Ever wonder if you’re genetically prone to losing weight? The answer might be hiding in your poop.
Recent research has shown that a stool sample can teach doctors a lot more about your health than just whether you’ve been eating enough roughage and fiber. That’s because gut bacteria expelled in your waste can shed light on what’s going on with your immune system, gastrointestinal status, and even brain health. (Yes, we’re talking about gut bacteria again.)
Researchers at the University of Copenhagen have tied the type of bacteria found in your feces to whether or not you can easily drop pounds from your waist. In a new study, the scientists gave 31 participants the New Nordic Diet—root veggies, leafy dark greens, fruit and berries, salmon, wild game, and foraged food—for 26 weeks; participants lost almost 8lbs. The other 23 people in the study ate an average Danish, or Western, diet and lost around 4lbs.
The study participants were then divided into groups based on the gut bacteria populations in their—you guessed it—stool samples. The curious result? Only about half of the people on the “healthier” New Nordic Diet lost weight if they had certain bacteria levels. “The other half of the population doesn’t seem to gain any benefit in weight from this change of diet,” said assistant professor Mads Fiil Hjorth, Ph.D., at the department of nutrition, exercise, and sports at the University of Copenhagen. “These people should focus on other diet and physical activity recommendations until a strategy that works especially well for them is identified.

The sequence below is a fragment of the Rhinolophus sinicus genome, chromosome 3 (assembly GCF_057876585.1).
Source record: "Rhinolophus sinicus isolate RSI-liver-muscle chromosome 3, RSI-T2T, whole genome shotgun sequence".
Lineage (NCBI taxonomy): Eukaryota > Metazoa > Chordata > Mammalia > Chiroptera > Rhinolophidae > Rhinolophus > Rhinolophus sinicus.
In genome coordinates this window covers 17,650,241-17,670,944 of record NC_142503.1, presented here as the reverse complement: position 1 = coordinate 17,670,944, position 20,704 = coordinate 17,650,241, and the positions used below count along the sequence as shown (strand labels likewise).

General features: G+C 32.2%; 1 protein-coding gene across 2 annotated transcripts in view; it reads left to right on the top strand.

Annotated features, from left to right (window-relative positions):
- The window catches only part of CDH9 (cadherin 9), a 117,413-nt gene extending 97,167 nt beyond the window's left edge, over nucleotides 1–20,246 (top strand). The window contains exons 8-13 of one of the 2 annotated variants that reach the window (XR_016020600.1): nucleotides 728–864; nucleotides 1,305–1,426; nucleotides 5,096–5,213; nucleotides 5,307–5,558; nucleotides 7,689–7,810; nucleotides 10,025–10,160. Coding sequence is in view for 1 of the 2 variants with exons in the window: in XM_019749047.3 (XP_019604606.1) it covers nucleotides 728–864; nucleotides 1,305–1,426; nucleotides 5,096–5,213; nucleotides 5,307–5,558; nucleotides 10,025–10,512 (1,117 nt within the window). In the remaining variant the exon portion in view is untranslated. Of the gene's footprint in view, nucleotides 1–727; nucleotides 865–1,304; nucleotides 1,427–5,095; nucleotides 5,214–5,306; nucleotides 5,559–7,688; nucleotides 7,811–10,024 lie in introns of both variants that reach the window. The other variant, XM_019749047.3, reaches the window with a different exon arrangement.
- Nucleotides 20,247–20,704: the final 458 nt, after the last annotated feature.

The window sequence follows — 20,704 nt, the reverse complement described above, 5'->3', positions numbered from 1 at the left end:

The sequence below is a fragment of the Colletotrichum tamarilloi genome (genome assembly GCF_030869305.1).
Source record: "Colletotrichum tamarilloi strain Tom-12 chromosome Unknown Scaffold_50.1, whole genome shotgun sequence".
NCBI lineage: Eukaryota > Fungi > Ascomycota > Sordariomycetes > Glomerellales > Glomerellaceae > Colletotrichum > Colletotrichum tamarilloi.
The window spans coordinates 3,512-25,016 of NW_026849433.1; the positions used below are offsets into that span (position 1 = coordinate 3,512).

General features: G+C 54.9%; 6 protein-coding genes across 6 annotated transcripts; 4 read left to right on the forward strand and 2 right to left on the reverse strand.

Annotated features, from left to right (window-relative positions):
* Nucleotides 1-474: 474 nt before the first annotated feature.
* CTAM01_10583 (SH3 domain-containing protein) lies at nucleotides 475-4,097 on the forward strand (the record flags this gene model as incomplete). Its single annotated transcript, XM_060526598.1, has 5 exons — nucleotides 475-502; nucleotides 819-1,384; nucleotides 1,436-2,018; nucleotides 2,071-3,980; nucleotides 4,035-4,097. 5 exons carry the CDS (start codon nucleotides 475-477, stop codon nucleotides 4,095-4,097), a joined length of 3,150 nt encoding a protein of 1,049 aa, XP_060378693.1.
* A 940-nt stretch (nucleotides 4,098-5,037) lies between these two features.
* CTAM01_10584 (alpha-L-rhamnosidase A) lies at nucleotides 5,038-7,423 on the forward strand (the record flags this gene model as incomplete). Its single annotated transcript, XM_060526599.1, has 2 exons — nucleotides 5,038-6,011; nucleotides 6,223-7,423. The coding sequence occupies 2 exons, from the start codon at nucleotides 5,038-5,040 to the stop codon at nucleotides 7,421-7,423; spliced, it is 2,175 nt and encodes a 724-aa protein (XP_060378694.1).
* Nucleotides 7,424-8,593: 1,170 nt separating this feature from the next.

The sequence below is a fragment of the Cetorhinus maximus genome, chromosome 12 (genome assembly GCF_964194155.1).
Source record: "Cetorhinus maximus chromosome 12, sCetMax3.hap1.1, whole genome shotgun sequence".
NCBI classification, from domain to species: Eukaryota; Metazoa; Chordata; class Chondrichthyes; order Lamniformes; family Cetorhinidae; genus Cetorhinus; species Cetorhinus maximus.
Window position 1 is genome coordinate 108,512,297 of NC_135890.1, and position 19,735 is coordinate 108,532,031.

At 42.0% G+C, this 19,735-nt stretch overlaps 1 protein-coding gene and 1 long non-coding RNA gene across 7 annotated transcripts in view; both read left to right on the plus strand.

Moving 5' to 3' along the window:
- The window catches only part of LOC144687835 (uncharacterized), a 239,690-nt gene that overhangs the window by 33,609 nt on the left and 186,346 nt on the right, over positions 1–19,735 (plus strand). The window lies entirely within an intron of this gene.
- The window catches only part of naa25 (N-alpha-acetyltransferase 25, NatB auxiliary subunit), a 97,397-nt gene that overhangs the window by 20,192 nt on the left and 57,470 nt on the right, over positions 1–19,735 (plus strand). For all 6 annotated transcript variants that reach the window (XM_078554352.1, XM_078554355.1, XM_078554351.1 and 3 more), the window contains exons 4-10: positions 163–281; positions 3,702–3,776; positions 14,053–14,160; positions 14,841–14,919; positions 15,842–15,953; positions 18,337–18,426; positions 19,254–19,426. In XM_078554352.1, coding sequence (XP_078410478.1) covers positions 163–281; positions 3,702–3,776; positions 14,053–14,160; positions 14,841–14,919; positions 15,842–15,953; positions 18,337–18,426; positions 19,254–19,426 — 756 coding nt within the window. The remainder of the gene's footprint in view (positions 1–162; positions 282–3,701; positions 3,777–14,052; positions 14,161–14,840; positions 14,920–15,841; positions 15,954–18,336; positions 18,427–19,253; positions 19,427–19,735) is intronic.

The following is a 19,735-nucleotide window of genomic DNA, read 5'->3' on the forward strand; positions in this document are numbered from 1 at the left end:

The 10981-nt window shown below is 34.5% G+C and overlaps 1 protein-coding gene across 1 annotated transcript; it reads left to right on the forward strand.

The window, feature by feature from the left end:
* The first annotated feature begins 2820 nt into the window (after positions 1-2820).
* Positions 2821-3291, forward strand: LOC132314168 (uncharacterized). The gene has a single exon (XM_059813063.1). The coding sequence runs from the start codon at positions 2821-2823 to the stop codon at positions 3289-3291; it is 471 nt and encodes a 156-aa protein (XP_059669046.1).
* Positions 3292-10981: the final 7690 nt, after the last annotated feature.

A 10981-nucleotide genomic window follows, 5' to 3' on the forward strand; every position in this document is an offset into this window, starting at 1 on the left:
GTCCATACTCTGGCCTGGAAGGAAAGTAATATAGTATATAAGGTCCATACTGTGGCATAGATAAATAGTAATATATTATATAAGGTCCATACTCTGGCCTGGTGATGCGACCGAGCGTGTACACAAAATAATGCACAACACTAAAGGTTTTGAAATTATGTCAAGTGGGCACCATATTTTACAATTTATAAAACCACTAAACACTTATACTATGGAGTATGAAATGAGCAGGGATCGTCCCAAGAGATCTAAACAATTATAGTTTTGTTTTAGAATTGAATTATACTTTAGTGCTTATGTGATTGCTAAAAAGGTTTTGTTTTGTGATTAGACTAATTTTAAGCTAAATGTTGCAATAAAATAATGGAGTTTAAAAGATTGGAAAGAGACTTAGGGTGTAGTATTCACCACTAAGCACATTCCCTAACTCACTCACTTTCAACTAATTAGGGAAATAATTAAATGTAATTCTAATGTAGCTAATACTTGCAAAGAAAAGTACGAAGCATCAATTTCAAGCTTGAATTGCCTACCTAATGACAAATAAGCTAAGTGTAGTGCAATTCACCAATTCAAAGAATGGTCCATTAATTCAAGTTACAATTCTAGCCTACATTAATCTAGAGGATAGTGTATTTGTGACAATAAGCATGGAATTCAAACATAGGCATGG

“This is a major step forward in personalized nutritional guidance. Guidance based on this knowledge of intestinal bacteria will most likely be more effective than the ‘one size fits all’ approach that often characterizes dietary recommendations and dietary guidance.”
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